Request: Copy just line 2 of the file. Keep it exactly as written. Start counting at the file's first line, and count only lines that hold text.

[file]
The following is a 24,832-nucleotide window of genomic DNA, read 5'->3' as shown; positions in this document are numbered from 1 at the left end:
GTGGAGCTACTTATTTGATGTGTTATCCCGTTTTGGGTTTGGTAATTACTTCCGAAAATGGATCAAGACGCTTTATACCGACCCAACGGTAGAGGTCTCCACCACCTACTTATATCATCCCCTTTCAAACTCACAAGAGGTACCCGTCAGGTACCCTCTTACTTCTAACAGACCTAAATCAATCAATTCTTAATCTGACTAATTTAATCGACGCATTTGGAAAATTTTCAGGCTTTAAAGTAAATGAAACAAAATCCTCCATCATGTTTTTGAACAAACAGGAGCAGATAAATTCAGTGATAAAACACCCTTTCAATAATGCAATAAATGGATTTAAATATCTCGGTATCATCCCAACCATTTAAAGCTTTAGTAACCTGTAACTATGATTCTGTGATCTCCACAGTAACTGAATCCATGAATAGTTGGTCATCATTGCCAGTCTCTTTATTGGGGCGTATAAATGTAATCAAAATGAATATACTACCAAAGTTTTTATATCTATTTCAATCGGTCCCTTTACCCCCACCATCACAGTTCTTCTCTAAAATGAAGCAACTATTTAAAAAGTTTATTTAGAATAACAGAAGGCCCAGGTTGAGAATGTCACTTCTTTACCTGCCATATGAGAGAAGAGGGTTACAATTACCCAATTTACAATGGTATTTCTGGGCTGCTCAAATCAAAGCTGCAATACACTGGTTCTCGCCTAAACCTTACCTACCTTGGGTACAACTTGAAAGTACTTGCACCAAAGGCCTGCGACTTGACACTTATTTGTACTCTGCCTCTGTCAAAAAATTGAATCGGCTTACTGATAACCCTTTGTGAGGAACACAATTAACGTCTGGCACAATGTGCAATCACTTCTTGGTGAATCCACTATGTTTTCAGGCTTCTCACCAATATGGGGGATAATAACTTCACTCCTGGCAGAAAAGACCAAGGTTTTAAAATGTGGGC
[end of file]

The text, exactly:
GTGGAGCTACTTATTTGATGTGTTATCCCGTTTTGGGTTTGGTAATTACTTCCGAAAATGGATCAAGACGCTTTATACCGACCCAACGGTAGAGGTCTCCACCACCTACTTATATCATCCCCTTTCAAACTCACAAGAGGTACCCGTCAGGTACCCTCTTACTTCTAACAGACCTAAATCAATCAATTCTTAATCTGACTAATTTAATCGACGCATTTGGAAAATTTTCAGGCTTTAAAGTAAATGAAACAAAATCCTCCATCATGTTTTTGAACAAACAGGAGCAGATAAATTCAGTGATAAAACACCCTTTCAATAATGCAATAAATGGATTTAAATATCTCGGTATCATCCCAACCATTTAAAGCTTTAGTAACCTGTAACTATGATTCTGTGATCTCCACAGTAACTGAATCCATGAATAGTTGGTCATCATTGCCAGTCTCTTTATTGGGGCGTATAAATGTAATCAAAATGAATATACTACCAAAGTTTTTATATCTATTTCAATCGGTCCCTTTACCCCCACCATCACAGTTCTTCTCTAAAATGAAGCAACTATTTAAAAAGTTTATTTAGAATAACAGAAGGCCCAGGTTGAGAATGTCACTTCTTTACCTGCCATATGAGAGAAGAGGGTTACAATTACCCAATTTACAATGGTATTTCTGGGCTGCTCAAATCAAAGCTGCAATACACTGGTTCTCGCCTAAACCTTACCTACCTTGGGTACAACTTGAAAGTACTTGCACCAAAGGCCTGCGACTTGACACTTATTTGTACTCTGCCTCTGTCAAAAAATTGAATCGGCTTACTGATAACCCTTTGTGAGGAACACAATTAACGTCTGGCACAATGTGCAATCACTTCTTGGTGAATCCACTATGTTTTCAGGCTTCTCACCAATATGGGGGATAATAACTTCACTCCTGGCAGAAAAGACCAAGGTTTTAAAATGTGGGC